FOREST LAKE, Minn. - In a matter of months, Ben Cartford, Rachel de Sobrino and Reed Nelson will be off to college as proud graduates of Forest Lake High School.
Don't expect them to coast through senior year, though.
They're spending their final days pushing for the passage of a November ballot referendum, designed to bolster the Forest Lake Area Schools' operating budget by more than $5 million per year.
"So many other districts have done this and passed operating levies," de Sobrino said. "And now Forest Lake needs to come together to pass this levy."
These three students are the masterminds behind a student-led campaign to "Vote Yes" on the November referendum, which would boost the operating levy devoted to day-to-day school resources. The levy has remained unchanged in Forest Lake since 2006.
With sluggish state support, Forest Lake has made $7.5 million in cuts over the past four years, according to district statistics. Class sizes have ballooned — de Sobrino said she has some classes with up to 40 students — and teacher salaries have remained stagnant, leading 53 teachers to leave the district over the past three years in favor of better-paying jobs in other districts.
"And if this levy doesn't pass, we're going to have to continue making those cuts," de Sobrino said. "So we need to make a change now."
The three seniors helped create videos to spread on social media, working in tandem with other supporters who've placed "We Love Our Schools" signs in their yards across the community. If the referendum passes, the district has vowed to use the money to increase teacher salaries, reduce class sizes and restore cuts made in previous years.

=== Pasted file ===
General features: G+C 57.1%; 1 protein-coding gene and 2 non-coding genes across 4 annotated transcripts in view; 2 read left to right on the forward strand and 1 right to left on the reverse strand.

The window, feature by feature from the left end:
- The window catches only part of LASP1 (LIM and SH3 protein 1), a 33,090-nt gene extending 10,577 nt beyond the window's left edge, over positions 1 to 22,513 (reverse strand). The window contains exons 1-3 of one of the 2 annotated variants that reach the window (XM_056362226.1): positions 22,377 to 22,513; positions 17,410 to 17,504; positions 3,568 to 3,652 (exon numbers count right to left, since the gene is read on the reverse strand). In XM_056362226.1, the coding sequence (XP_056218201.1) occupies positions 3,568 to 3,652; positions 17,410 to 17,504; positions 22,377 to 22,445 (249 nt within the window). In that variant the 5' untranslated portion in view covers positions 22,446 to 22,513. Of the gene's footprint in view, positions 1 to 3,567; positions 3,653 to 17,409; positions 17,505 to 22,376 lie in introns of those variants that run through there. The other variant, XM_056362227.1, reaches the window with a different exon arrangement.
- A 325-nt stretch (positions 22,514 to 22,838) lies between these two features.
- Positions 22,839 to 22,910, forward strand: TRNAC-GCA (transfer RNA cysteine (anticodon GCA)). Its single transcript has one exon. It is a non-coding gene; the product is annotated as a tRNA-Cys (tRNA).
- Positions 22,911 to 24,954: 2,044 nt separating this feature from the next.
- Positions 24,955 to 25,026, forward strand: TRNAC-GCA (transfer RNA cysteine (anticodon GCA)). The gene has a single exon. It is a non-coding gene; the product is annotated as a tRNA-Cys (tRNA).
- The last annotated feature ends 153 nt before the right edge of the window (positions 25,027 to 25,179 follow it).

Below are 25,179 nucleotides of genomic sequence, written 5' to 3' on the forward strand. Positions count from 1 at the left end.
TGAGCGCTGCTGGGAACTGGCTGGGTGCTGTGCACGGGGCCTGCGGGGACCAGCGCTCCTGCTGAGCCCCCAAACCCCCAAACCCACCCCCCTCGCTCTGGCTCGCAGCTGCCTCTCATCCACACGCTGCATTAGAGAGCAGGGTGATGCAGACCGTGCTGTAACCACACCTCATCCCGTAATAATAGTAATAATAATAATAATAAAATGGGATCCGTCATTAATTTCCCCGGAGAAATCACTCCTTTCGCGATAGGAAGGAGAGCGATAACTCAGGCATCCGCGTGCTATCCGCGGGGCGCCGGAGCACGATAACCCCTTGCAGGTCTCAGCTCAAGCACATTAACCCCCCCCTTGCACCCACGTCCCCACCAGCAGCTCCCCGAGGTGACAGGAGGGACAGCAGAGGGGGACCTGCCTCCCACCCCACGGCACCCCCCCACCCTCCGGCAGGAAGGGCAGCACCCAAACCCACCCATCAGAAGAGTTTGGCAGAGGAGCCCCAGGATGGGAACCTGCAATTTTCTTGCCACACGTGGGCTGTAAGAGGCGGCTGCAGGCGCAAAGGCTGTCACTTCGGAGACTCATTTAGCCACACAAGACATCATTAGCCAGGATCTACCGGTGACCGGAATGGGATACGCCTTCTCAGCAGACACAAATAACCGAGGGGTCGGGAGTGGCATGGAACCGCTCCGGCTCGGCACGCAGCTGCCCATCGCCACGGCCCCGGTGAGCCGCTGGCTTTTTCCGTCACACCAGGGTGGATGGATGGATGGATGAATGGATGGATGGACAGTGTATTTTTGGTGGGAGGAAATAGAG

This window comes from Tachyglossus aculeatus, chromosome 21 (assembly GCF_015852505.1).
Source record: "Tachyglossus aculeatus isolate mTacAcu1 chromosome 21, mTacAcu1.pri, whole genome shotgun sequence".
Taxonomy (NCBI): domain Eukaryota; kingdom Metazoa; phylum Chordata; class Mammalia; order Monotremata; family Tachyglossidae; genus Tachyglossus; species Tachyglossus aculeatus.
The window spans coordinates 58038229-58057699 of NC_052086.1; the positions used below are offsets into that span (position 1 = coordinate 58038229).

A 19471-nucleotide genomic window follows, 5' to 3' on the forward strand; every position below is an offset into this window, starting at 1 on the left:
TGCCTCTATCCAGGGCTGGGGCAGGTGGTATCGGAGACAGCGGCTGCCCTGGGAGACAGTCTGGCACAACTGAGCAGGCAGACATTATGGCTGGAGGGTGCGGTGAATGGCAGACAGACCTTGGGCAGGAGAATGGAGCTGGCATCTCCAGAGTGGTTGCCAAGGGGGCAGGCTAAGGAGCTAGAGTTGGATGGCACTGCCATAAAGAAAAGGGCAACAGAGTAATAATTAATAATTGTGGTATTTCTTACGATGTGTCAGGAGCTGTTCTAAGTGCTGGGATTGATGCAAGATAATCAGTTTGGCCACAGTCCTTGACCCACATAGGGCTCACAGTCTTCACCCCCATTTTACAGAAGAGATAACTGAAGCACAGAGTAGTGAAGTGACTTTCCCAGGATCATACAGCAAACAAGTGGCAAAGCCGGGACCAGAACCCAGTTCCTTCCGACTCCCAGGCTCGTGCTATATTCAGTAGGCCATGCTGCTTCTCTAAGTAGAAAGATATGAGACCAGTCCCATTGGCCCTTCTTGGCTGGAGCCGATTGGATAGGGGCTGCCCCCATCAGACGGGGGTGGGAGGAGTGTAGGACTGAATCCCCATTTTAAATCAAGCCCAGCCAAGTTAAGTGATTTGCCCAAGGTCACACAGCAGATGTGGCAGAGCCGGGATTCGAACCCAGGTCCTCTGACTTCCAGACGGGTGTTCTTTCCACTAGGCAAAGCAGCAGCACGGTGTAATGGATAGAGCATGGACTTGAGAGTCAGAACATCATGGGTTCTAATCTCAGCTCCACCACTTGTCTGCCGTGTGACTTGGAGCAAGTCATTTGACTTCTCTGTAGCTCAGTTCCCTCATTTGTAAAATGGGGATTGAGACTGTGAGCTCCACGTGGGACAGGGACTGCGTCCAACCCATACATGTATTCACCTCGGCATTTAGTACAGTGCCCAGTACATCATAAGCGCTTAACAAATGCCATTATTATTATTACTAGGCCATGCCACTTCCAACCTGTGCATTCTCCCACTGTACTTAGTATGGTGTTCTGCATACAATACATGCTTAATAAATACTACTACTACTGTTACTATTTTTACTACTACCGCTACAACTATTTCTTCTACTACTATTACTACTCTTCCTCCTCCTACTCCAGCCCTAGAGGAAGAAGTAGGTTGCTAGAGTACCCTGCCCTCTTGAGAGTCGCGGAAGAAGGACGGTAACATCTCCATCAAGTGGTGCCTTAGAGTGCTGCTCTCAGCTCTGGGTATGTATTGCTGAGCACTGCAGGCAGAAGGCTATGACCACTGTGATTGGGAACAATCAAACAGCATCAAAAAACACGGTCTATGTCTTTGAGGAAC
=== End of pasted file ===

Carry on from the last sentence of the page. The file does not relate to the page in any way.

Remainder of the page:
The students argue it's an investment in the community's future, not just the school district.
"You don't have to have kids in the district, or in our schools, to benefit from the levy," Nelson said.
But the potential impact on property taxes may make the referendum a tough sell with voters.
According to the district's analysis, a home valued at $250,000 would see a tax hike of $282.45 per year if voters approve the ballot item.
Just one year ago, voters blocked two referendums for both a levy and bond. Roughly 57 percent of voters opposed the two ballot questions. Prior to that 2017 vote, an outraged resident wrote in an opinion piece that the proposed tax hike was unfair because "we are not a bottomless pit of cash laying around for them to mine at will."
Although there does not appear to be any organized opposition to the November referendum this year, Superintendent Steve Massey acknowledges that some people will be concerned about paying more in property taxes.
That's why he said he has spent the past year trying to convince voters that the district sorely needs the extra money. The combination of an outdated operating levy and slow growth in state funding has slowly eroded the district's budget.
If the referendum does not pass this November, Massey said elementary schools may need to combine or even close. The district may need to reduce elective courses, and it may also need to increase fees for athletics, activities and transportation.
"It's not a question for conservatives or liberals, Republicans or Democrats. It's not a partisan issue," Massey said. "It's a values issue."
Forest Lake is hardly the only district seeking a boost to its operating levy. According to the state's school board association, at least 34 other districts are holding operating referendums in November. The vast majority of the referendums seek an increase in per pupil spending.
Denise Specht, the president of the trade union Education Minnesota, said the referendums are an unfortunate side effect caused by subpar state funding.
However, she said voters should still support them in November because districts across the state are under such financial stress.
"Are you willing to dig deep into your pockets so that your students' class sizes will go down? So that we can bring back that art teacher or after-school programming?" Specht said. "It's about the kids."
Cartford, one of the three seniors at Forest Lake, said the failed referendums last year had a profound effect on his district.
"Student and teacher morale just plummeted," Cartford said. "I think one thing is, us students want to see that the community wants to invest in us. If they will invest in us, students will be more likely to come back and contribute to the community."